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Wednesday, 5 March 2014

Pop Pretty, Part 1: Tarring the Roof

Some of my earliest memories are of my grandfather Pretty; my brother and I called him Pop. Mom, Dad and I lived with my grandfather and his housekeeper, Juanita, from the time I was born until I was two or so.  At that time my grandfather worked at the roundhouse in St. John's, still employed with the railway, but not as an engineer, as he had been until 1949. He worked shift work and when he came home from work in the morning, I wanted to be with him. He took me into his bed and I jumped and climbed over him. He loved it and so did I.  Juanita always tried to take me away so he could get some sleep. Pop would gesture her away. (Juanita was deaf.) I loved my Pop from an early age.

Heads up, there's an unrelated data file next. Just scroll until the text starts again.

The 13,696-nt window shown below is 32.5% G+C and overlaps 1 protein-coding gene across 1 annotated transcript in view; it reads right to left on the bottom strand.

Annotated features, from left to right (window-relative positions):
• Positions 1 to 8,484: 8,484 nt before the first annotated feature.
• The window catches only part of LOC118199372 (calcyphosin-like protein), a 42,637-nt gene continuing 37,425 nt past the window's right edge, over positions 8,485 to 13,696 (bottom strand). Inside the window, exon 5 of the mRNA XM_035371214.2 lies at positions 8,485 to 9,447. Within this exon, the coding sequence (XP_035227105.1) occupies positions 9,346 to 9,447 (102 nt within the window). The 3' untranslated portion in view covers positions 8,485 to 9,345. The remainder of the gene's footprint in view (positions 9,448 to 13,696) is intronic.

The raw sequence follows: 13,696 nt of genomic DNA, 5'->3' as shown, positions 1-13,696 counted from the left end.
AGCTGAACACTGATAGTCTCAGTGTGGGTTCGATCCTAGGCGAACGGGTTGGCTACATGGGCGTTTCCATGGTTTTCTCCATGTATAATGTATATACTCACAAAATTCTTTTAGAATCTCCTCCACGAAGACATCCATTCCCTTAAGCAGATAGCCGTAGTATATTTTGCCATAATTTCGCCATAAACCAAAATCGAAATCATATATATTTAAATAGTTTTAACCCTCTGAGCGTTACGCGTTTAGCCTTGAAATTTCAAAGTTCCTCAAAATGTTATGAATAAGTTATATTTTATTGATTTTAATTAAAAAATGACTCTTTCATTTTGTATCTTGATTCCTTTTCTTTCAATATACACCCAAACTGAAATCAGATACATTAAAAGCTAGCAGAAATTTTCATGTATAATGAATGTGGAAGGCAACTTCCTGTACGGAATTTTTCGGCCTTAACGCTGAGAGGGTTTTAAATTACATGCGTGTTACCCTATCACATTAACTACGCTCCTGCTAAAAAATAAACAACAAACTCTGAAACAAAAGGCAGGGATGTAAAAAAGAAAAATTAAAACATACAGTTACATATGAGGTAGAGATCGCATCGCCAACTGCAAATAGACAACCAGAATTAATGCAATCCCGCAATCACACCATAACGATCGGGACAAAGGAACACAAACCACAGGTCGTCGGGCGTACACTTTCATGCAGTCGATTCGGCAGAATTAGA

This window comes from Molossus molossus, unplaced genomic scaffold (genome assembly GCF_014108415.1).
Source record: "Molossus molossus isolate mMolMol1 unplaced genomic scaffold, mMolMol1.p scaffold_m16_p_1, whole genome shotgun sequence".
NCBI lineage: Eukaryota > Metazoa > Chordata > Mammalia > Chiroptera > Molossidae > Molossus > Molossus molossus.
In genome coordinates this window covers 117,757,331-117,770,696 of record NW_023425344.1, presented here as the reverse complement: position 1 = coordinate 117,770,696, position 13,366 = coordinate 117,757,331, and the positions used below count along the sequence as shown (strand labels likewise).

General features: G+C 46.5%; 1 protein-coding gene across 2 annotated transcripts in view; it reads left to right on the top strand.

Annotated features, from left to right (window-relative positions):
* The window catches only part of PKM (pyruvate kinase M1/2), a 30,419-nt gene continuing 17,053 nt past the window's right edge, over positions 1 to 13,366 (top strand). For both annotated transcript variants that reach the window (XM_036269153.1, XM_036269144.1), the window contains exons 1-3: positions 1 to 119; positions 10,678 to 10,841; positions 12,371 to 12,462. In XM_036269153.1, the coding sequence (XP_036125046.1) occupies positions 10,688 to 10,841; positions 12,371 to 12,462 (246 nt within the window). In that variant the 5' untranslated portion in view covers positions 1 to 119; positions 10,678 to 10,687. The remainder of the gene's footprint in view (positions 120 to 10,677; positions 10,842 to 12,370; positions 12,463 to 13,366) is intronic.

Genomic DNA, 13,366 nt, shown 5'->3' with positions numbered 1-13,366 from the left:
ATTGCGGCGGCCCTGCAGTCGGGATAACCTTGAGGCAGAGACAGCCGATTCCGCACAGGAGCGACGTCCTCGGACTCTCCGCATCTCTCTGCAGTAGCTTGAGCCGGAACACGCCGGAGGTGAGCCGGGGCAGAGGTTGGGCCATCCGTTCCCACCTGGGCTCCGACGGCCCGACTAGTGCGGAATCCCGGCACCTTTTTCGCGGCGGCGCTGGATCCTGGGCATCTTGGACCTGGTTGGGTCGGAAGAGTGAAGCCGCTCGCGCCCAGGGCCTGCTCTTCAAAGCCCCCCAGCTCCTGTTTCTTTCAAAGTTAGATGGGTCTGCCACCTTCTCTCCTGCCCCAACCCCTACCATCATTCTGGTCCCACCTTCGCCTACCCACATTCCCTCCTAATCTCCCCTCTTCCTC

Samuel Pretty 

Samuel Pretty only had one given name according to his birth certificate. However, he is listed as Samuel Bernard Pretty in the marriage announcement when he married Ida Stewart, my grandmother. I learned this information long after my Pop's death though. He wasn't one to talk about things, unlike my mother. While he wasn't talkative, Pop had a commanding presence. The grandfather of my childhood was tall, with a huge belly, and white hair which was balding on the top. He had a light complexion and burned easily in the sun.  My father had a dark complexion, more like his mother.

Pop had a good sense of humour and my grandmother O'Brien always enjoyed any time she spent visiting with him. He always had a joke or story and he kept her laughing with that silent shaking laugh of hers.

If Pop was at our house and I came home from school and asked where Mom was, his response would always be,

"She's up tarring the roof."

It was his catch phrase for every query about someone's location.

Recently, I asked Claire what her plans were for the day. "I'm going up tarring the roof now in a few minutes," was her cheeky reply. She and I both laughed. We knew!

Three generations later, Pop's phrase is still in use in his family, and has taken on a wider usage than he had for it. Evolution!

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